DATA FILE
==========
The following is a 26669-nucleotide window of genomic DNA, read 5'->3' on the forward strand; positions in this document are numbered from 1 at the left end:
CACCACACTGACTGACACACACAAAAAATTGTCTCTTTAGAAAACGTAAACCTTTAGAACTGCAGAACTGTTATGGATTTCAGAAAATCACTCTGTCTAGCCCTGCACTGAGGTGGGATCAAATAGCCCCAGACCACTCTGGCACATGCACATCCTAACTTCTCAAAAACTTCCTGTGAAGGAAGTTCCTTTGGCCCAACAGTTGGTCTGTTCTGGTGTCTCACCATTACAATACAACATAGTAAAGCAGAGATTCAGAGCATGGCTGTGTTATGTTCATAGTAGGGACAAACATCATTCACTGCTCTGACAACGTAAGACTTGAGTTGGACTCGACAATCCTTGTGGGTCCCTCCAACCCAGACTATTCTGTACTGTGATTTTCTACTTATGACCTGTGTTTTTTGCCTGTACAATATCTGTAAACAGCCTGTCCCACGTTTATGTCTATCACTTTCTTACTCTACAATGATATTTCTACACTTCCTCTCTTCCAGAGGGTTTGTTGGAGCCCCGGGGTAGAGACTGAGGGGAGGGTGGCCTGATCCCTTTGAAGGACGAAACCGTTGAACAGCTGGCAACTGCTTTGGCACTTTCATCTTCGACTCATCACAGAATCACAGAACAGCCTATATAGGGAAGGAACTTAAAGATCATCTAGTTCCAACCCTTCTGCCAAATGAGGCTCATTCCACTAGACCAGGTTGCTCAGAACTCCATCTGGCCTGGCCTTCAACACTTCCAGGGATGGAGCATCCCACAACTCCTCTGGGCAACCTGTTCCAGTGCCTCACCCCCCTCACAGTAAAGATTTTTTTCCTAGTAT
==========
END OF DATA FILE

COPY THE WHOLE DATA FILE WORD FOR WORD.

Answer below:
The following is a 26669-nucleotide window of genomic DNA, read 5'->3' on the forward strand; positions in this document are numbered from 1 at the left end:
CACCACACTGACTGACACACACAAAAAATTGTCTCTTTAGAAAACGTAAACCTTTAGAACTGCAGAACTGTTATGGATTTCAGAAAATCACTCTGTCTAGCCCTGCACTGAGGTGGGATCAAATAGCCCCAGACCACTCTGGCACATGCACATCCTAACTTCTCAAAAACTTCCTGTGAAGGAAGTTCCTTTGGCCCAACAGTTGGTCTGTTCTGGTGTCTCACCATTACAATACAACATAGTAAAGCAGAGATTCAGAGCATGGCTGTGTTATGTTCATAGTAGGGACAAACATCATTCACTGCTCTGACAACGTAAGACTTGAGTTGGACTCGACAATCCTTGTGGGTCCCTCCAACCCAGACTATTCTGTACTGTGATTTTCTACTTATGACCTGTGTTTTTTGCCTGTACAATATCTGTAAACAGCCTGTCCCACGTTTATGTCTATCACTTTCTTACTCTACAATGATATTTCTACACTTCCTCTCTTCCAGAGGGTTTGTTGGAGCCCCGGGGTAGAGACTGAGGGGAGGGTGGCCTGATCCCTTTGAAGGACGAAACCGTTGAACAGCTGGCAACTGCTTTGGCACTTTCATCTTCGACTCATCACAGAATCACAGAACAGCCTATATAGGGAAGGAACTTAAAGATCATCTAGTTCCAACCCTTCTGCCAAATGAGGCTCATTCCACTAGACCAGGTTGCTCAGAACTCCATCTGGCCTGGCCTTCAACACTTCCAGGGATGGAGCATCCCACAACTCCTCTGGGCAACCTGTTCCAGTGCCTCACCCCCCTCACAGTAAAGATTTTTTTCCTAGTAT